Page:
Washington, D.C. – Today, the Female Veteran Suicide Prevention Act (H.R. 2915), written by Congresswoman Julia Brownley (D-Westlake Village), was approved by the full House Veterans’ Affairs Committee.
“As we commemorate Suicide Prevention Month this September, we will never forget the veterans whose lives have been tragically cut short, and their families. The Female Veteran Suicide Prevention Act will help save the lives of women veterans, who are nearly six times as likely to commit suicide compared to non-veteran women. We can, and must, do more to address this crisis,” said Brownley. “My bill will ensure that we understand which mental health and suicide prevention programs work best for the growing number of our sisters, daughters, and mothers who have so bravely served our nation.”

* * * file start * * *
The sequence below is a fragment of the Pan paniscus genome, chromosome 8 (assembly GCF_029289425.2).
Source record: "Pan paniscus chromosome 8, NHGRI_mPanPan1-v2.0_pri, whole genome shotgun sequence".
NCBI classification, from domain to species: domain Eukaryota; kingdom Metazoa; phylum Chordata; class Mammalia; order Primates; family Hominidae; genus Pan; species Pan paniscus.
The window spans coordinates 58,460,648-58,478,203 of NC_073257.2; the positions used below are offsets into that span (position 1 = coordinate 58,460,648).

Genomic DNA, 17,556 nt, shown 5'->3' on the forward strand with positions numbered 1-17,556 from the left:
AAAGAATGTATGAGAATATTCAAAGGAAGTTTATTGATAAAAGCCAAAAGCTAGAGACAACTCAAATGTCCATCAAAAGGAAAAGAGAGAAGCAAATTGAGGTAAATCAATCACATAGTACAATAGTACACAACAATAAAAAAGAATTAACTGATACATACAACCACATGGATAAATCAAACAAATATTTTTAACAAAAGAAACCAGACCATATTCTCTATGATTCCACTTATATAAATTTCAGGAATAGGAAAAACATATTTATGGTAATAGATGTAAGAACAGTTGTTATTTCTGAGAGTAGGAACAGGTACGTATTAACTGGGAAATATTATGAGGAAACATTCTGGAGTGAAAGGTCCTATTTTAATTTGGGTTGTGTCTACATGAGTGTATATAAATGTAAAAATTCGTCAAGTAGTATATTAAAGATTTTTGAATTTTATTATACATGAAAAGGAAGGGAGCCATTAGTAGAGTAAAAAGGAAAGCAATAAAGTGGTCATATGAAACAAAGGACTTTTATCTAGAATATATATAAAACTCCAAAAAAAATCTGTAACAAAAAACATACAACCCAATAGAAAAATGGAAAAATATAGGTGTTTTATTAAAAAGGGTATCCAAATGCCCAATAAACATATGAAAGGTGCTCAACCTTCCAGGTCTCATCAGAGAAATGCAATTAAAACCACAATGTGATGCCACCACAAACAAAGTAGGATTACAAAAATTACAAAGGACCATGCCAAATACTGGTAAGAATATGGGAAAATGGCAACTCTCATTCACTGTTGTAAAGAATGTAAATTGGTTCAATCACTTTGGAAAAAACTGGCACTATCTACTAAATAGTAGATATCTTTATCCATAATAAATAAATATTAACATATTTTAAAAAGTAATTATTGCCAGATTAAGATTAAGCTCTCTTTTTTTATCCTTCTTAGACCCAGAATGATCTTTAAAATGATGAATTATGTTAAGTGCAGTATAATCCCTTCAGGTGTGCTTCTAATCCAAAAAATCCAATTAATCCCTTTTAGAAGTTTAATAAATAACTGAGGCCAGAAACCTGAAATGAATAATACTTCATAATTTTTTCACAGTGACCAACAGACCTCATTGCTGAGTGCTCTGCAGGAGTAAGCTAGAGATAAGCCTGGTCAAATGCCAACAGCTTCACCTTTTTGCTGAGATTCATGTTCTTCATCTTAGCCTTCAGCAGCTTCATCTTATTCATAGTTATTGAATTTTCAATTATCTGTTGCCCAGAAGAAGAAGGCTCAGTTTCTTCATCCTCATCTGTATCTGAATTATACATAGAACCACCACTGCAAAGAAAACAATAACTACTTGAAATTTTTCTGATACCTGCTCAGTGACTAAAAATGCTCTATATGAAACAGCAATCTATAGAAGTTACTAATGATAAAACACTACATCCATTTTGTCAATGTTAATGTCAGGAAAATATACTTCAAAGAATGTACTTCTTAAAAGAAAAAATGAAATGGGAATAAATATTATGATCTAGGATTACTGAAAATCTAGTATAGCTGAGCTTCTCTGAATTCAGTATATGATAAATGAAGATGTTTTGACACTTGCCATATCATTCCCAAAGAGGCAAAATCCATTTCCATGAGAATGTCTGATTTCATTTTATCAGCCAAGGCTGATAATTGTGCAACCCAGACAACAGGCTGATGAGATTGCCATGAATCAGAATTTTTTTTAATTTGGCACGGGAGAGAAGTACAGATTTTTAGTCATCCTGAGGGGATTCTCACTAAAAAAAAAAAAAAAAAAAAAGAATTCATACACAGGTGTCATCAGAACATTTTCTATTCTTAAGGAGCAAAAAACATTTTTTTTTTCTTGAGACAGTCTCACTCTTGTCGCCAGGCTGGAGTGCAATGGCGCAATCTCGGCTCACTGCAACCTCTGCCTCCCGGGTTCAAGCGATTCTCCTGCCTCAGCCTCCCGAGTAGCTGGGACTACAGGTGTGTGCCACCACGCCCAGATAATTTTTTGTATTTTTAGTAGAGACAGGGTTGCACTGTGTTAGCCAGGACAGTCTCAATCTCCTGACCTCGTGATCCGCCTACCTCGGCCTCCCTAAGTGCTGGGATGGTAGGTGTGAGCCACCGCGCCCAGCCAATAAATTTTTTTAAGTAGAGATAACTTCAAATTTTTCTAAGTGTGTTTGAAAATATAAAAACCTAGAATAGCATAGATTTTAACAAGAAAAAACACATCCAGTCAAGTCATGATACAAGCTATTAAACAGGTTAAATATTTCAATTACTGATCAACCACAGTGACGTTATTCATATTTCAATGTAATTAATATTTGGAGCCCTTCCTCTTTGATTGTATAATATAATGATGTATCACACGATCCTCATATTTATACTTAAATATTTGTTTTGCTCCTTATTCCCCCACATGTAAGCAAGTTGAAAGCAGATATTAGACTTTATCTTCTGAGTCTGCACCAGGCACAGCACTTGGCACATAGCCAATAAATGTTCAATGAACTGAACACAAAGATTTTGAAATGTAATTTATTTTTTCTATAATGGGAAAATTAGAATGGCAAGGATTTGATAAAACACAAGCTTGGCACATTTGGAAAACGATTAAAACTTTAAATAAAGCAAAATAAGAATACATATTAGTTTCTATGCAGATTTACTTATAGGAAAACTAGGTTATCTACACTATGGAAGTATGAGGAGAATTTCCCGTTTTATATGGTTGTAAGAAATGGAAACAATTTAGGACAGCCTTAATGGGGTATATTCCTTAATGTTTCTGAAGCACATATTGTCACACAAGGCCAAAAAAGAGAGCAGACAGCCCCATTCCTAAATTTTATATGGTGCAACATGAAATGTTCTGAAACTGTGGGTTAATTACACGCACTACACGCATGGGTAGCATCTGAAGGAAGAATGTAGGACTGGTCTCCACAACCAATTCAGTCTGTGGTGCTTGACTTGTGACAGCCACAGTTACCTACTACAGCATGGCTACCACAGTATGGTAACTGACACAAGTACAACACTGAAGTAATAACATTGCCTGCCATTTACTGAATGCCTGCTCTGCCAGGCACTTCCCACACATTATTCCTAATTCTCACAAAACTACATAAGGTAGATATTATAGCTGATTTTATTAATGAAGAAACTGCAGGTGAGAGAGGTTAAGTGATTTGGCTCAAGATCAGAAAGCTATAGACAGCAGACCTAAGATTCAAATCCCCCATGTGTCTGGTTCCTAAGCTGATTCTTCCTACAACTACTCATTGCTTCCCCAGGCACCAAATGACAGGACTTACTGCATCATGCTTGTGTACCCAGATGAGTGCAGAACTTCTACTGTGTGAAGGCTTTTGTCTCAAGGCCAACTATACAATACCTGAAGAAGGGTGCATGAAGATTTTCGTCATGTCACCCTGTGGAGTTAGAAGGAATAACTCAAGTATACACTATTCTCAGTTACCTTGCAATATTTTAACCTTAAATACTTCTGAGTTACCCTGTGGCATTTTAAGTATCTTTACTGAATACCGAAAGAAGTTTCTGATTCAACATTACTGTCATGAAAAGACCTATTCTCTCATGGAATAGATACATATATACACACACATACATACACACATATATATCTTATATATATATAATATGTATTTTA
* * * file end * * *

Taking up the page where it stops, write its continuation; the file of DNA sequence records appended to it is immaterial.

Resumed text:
Brownley’s bill would require that VA’s evaluation of mental health care and suicide prevention programs include specific metrics on women veterans and that it require the VA to identify the programs that are the most effective, and have the highest satisfaction rates, among female veterans. A better understanding of which programs and practices are most effective will ensure the unique medical and physiological needs of women veterans and their families are addressed. The bill approved by the full House VA Committee also included language from legislation authored by Congresswoman Kyrsten Sinema (D-Ariz), which would ensure that veterans who served in the Special Forces or on classified missions are accommodated in VA mental health programs in settings where they can fully participate in counseling and therapy.